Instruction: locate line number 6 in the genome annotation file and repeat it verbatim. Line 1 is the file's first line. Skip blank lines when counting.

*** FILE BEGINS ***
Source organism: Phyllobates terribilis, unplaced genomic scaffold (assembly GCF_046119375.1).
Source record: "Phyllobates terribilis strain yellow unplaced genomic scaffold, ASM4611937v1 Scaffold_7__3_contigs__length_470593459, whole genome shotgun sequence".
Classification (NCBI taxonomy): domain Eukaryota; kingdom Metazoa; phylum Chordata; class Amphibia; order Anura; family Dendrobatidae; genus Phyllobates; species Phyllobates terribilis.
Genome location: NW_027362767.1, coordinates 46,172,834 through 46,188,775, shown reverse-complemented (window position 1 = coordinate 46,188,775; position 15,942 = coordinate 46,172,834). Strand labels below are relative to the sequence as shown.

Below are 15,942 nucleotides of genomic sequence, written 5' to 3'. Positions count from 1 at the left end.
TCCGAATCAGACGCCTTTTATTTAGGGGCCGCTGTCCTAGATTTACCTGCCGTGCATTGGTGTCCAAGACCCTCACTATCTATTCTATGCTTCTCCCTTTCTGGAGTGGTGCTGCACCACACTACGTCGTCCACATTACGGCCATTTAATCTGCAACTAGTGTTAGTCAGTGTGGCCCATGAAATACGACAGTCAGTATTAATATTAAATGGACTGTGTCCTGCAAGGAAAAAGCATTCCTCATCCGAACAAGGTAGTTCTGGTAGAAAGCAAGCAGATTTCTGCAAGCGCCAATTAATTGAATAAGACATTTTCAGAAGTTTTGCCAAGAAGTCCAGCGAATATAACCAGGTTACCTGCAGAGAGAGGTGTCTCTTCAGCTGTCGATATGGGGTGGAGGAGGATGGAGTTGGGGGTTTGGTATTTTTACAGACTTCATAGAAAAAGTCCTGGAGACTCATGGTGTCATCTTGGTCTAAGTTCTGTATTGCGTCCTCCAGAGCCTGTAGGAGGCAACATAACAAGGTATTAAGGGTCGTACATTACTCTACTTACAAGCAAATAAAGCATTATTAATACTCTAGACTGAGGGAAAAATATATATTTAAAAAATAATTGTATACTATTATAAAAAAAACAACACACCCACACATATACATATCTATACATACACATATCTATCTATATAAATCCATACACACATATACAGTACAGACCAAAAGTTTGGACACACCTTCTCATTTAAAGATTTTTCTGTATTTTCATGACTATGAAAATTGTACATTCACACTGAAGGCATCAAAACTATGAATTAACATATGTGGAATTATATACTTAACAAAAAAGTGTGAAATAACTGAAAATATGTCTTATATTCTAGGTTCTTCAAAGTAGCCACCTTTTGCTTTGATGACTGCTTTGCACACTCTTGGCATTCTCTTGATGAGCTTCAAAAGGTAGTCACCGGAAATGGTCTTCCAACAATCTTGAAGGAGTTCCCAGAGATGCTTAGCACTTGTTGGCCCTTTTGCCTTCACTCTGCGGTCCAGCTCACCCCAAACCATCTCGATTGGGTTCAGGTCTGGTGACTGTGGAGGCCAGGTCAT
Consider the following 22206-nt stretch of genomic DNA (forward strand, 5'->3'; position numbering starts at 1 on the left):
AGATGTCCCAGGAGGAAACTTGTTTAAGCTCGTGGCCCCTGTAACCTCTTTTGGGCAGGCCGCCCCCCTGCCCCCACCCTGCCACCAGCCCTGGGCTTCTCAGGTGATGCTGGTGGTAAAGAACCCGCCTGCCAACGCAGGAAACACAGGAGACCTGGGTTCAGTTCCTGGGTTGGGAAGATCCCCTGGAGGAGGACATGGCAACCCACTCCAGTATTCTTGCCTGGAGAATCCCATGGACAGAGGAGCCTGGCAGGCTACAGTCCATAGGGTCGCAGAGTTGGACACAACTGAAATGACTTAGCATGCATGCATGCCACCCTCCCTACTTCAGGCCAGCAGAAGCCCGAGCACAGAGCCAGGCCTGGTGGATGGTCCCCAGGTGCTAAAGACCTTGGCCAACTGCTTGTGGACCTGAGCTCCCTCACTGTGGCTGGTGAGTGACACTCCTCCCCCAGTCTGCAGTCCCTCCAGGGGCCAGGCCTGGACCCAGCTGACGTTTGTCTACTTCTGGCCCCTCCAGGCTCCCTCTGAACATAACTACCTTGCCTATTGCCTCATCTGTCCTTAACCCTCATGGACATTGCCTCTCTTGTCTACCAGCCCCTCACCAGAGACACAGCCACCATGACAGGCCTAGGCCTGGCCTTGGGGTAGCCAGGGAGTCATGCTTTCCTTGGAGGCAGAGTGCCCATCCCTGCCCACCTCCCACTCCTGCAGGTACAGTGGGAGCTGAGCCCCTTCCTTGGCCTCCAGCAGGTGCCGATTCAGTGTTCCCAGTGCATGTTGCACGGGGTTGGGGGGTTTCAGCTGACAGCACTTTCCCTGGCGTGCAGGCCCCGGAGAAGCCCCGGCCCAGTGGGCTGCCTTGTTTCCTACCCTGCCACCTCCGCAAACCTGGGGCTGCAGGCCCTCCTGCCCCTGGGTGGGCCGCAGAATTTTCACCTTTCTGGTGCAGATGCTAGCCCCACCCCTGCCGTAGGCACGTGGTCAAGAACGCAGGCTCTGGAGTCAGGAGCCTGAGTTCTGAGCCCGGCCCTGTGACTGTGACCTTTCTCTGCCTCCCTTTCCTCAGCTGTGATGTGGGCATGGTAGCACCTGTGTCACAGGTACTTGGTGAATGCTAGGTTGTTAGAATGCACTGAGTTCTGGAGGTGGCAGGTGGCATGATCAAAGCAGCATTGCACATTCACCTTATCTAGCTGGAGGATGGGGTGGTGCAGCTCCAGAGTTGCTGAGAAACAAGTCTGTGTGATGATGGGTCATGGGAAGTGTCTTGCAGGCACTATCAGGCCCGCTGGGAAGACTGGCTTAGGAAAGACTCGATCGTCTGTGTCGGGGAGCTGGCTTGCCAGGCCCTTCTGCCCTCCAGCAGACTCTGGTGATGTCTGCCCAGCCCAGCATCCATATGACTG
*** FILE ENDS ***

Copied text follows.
TCCGAATCAGACGCCTTTTATTTAGGGGCCGCTGTCCTAGATTTACCTGCCGTGCATTGGTGTCCAAGACCCTCACTATCTATTCTATGCTTCTCCCTTTCTGGAGTGGTGCTGCACCACACTACGTCGTCCACATTACGGCCATTTAATCTGCAACTAGTGTTAGTCAGTGTGGCCCATGAAATACGACAGTCAGTATTAATATTAAATGGACTGTGTCCTGCAAGGAAAAAGCATTCCTCATCCGAACAAGGTAGTTCTGGTAGAAAGCAAGCAGATTTCTGCAAGCGCCAATTAATTGAATAAGACATTTTCAGAAGTTTTGCCAAGAAGTCCAGCGAATATAACCAGGTTACCTGCAGAGAGAGGTGTCTCTTCAGCTGTCGATATGGGGTGGAGGAGGATGGAGTTGGGGGTTTGGTATTTTTACAGACTTCATAGAAAAAGTCCTGGAGACTCATGGTGTCATCTTGGTCTAAGTTCTGTATTGCGTCCTCCAGAGCCTGTAGGAGGCAACATAACAAGGTATTAAGGGTCGTACATTACTCTACTTACAAGCAAATAAAGCATTATTAATACTCTAGACTGAGGGAAAAATATATATTTAAAAAATAATTGTATACTATTATAAAAAAAACAACACACCCACACATATACATATCTATACATACACATATCTATCTATATAAATCCATACACACATATACAGTACAGACCAAAAGTTTGGACACACCTTCTCATTTAAAGATTTTTCTGTATTTTCATGACTATGAAAATTGTACATTCACACTGAAGGCATCAAAACTATGAATTAACATATGTGGAATTATATACTTAACAAAAAAGTGTGAAATAACTGAAAATATGTCTTATATTCTAGGTTCTTCAAAGTAGCCACCTTTTGCTTTGATGACTGCTTTGCACACTCTTGGCATTCTCTTGATGAGCTTCAAAAGGTAGTCACCGGAAATGGTCTTCCAACAATCTTGAAGGAGTTCCCAGAGATGCTTAGCACTTGTTGGCCCTTTTGCCTTCACTCTGCGGTCCAGCTCACCCCAAACCATCTCGATTGGGTTCAGGTCTGGTGACTGTGGAGGCCAGGTCAT